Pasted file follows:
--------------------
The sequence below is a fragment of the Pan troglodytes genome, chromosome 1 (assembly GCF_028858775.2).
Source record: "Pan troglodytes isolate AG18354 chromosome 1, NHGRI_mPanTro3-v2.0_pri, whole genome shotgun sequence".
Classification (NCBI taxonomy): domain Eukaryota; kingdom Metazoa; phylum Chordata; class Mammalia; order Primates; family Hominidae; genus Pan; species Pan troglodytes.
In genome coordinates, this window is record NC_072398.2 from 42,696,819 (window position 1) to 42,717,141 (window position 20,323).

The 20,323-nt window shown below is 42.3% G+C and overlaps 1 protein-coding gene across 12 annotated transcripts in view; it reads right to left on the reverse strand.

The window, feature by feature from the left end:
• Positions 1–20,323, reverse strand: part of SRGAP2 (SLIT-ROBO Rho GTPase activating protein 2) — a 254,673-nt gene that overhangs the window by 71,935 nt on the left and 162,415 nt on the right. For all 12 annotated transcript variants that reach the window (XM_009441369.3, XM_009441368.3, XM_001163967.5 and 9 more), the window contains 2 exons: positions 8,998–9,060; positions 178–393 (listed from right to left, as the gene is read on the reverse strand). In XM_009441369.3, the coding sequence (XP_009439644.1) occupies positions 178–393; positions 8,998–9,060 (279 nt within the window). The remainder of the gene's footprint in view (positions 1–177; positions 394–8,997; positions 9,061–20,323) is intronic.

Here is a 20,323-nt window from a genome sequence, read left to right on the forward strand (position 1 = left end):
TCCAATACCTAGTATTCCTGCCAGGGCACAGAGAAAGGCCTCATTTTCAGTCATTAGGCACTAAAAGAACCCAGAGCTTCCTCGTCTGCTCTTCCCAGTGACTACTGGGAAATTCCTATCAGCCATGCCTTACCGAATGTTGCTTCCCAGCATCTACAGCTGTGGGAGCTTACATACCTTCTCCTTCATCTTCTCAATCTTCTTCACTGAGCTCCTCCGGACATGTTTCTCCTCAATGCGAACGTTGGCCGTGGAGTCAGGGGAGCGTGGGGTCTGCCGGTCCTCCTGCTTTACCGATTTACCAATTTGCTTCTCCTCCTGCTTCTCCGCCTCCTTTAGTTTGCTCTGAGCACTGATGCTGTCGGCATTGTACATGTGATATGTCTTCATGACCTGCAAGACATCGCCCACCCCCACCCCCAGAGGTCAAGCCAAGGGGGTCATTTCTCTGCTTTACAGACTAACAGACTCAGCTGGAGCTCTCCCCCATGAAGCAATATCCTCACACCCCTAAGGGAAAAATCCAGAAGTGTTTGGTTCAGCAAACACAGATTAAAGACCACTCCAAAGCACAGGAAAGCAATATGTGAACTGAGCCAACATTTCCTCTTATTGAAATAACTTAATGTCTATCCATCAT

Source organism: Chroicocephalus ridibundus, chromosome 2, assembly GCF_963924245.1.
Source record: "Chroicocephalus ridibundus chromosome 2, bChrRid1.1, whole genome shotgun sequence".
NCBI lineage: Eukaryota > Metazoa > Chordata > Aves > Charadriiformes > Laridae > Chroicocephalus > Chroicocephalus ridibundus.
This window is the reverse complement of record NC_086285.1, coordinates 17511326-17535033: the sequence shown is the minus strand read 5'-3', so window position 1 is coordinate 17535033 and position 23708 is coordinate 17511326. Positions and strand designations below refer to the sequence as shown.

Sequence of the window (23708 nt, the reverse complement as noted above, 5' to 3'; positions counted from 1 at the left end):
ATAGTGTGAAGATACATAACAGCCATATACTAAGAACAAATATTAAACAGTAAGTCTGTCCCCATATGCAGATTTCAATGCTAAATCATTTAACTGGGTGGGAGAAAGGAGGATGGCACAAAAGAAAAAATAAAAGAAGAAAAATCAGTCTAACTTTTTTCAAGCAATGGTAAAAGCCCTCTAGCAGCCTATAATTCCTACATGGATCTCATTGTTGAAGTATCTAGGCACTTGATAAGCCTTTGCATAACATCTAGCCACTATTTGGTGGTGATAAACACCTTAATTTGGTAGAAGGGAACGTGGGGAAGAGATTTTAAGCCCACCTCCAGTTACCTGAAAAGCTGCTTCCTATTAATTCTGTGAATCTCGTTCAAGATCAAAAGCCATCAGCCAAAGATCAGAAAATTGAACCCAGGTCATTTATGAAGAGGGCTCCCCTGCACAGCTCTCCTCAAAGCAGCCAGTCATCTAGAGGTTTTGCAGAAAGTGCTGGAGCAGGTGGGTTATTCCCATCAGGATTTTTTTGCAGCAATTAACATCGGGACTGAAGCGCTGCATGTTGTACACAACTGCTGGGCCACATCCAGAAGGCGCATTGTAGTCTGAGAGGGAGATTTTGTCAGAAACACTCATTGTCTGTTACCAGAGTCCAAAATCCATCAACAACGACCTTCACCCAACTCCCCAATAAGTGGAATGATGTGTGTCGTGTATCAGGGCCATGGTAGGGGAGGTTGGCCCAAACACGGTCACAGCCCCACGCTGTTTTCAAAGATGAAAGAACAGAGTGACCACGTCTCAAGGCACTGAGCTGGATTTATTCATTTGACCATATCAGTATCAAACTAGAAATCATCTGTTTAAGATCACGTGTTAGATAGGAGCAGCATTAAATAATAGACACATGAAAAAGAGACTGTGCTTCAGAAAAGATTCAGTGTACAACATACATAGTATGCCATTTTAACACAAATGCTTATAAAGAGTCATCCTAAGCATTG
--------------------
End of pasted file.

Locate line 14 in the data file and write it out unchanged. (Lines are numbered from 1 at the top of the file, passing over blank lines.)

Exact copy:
Sequence of the window (23708 nt, the reverse complement as noted above, 5' to 3'; positions counted from 1 at the left end):